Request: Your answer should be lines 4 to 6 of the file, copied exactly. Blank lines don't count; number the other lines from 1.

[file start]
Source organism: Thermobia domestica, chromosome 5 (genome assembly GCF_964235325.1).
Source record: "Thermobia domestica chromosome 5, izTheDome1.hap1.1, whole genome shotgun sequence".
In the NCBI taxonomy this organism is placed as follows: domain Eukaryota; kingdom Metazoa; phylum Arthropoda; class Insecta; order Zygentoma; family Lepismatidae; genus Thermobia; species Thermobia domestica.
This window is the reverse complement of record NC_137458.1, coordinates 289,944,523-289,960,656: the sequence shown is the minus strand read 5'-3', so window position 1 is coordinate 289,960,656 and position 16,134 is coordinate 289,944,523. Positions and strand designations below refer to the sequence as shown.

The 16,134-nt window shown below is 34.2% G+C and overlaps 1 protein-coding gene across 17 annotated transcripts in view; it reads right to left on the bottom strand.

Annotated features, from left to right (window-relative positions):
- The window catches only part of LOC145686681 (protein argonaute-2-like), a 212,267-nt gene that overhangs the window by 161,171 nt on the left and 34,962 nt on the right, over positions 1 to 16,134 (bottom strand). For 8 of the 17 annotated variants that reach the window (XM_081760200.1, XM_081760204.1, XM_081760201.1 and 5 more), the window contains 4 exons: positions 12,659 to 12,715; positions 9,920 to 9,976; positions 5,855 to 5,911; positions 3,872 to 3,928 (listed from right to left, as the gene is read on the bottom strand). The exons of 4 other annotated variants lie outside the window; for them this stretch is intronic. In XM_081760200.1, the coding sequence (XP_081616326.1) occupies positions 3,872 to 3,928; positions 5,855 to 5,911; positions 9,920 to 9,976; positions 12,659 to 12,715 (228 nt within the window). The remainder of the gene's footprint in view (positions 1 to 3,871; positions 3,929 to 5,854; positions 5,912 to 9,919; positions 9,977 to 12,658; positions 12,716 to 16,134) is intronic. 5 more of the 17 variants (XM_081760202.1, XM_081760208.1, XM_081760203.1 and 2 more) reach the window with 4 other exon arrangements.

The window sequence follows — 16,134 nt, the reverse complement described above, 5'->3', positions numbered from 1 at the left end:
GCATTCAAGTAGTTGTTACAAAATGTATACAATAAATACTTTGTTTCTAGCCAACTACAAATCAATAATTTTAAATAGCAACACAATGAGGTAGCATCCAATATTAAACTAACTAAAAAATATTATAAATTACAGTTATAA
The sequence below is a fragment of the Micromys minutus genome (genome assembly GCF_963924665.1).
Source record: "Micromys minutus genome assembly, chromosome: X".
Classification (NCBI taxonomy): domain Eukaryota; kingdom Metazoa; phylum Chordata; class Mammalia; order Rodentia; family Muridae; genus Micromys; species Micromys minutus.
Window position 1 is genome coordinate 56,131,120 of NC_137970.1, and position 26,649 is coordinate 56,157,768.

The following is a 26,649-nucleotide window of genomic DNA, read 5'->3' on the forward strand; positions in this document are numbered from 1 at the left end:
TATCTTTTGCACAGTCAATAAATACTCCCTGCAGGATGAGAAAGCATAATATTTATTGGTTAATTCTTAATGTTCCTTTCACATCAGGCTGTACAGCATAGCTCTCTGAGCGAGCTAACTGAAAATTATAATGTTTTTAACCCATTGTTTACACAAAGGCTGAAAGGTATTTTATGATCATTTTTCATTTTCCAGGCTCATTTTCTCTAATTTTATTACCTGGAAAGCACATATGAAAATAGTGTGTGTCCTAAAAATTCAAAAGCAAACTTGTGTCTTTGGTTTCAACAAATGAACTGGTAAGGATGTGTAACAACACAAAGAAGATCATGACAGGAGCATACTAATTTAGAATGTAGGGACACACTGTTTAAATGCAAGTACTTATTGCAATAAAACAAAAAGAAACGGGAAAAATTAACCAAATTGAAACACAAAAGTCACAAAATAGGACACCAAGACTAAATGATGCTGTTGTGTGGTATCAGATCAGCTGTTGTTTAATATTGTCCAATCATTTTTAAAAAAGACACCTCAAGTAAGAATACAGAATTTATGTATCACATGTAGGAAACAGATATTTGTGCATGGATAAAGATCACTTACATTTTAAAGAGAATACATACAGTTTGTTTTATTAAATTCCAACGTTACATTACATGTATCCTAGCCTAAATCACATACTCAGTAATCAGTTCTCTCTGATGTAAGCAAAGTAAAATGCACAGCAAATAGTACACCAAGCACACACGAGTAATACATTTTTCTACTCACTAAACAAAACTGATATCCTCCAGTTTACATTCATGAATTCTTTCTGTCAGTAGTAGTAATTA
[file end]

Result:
This window is the reverse complement of record NC_137458.1, coordinates 289,944,523-289,960,656: the sequence shown is the minus strand read 5'-3', so window position 1 is coordinate 289,960,656 and position 16,134 is coordinate 289,944,523. Positions and strand designations below refer to the sequence as shown.

The 16,134-nt window shown below is 34.2% G+C and overlaps 1 protein-coding gene across 17 annotated transcripts in view; it reads right to left on the bottom strand.

Annotated features, from left to right (window-relative positions):